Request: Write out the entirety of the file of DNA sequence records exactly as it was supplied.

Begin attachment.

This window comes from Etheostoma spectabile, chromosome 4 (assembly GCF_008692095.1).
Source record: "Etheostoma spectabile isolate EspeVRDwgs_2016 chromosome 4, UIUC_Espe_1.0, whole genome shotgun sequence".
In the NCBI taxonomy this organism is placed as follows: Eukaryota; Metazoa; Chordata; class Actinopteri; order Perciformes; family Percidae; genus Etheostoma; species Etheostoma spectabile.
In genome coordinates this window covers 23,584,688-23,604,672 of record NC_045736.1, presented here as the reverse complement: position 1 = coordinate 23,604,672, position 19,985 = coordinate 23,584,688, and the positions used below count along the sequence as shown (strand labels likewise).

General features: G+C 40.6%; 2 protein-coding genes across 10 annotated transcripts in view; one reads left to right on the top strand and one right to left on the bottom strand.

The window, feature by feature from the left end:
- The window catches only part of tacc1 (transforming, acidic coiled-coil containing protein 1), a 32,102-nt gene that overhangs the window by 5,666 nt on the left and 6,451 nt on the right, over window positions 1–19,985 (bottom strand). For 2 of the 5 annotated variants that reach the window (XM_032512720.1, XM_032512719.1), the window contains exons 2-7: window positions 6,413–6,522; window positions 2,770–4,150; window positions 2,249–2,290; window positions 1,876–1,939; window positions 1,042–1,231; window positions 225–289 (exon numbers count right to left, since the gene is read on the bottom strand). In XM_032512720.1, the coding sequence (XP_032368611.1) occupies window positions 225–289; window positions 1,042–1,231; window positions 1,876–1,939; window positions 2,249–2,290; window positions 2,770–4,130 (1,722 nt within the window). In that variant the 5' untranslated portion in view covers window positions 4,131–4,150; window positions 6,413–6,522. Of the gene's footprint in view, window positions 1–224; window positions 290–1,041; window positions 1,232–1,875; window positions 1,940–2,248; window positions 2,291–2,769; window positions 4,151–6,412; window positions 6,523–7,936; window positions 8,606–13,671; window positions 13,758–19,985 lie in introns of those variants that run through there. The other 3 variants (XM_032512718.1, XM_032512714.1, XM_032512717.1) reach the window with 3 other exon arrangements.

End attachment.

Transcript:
This window comes from Etheostoma spectabile, chromosome 4 (assembly GCF_008692095.1).
Source record: "Etheostoma spectabile isolate EspeVRDwgs_2016 chromosome 4, UIUC_Espe_1.0, whole genome shotgun sequence".
In the NCBI taxonomy this organism is placed as follows: Eukaryota; Metazoa; Chordata; class Actinopteri; order Perciformes; family Percidae; genus Etheostoma; species Etheostoma spectabile.
In genome coordinates this window covers 23,584,688-23,604,672 of record NC_045736.1, presented here as the reverse complement: position 1 = coordinate 23,604,672, position 19,985 = coordinate 23,584,688, and the positions used below count along the sequence as shown (strand labels likewise).

General features: G+C 40.6%; 2 protein-coding genes across 10 annotated transcripts in view; one reads left to right on the top strand and one right to left on the bottom strand.

The window, feature by feature from the left end:
- The window catches only part of tacc1 (transforming, acidic coiled-coil containing protein 1), a 32,102-nt gene that overhangs the window by 5,666 nt on the left and 6,451 nt on the right, over window positions 1–19,985 (bottom strand). For 2 of the 5 annotated variants that reach the window (XM_032512720.1, XM_032512719.1), the window contains exons 2-7: window positions 6,413–6,522; window positions 2,770–4,150; window positions 2,249–2,290; window positions 1,876–1,939; window positions 1,042–1,231; window positions 225–289 (exon numbers count right to left, since the gene is read on the bottom strand). In XM_032512720.1, the coding sequence (XP_032368611.1) occupies window positions 225–289; window positions 1,042–1,231; window positions 1,876–1,939; window positions 2,249–2,290; window positions 2,770–4,130 (1,722 nt within the window). In that variant the 5' untranslated portion in view covers window positions 4,131–4,150; window positions 6,413–6,522. Of the gene's footprint in view, window positions 1–224; window positions 290–1,041; window positions 1,232–1,875; window positions 1,940–2,248; window positions 2,291–2,769; window positions 4,151–6,412; window positions 6,523–7,936; window positions 8,606–13,671; window positions 13,758–19,985 lie in introns of those variants that run through there. The other 3 variants (XM_032512718.1, XM_032512714.1, XM_032512717.1) reach the window with 3 other exon arrangements.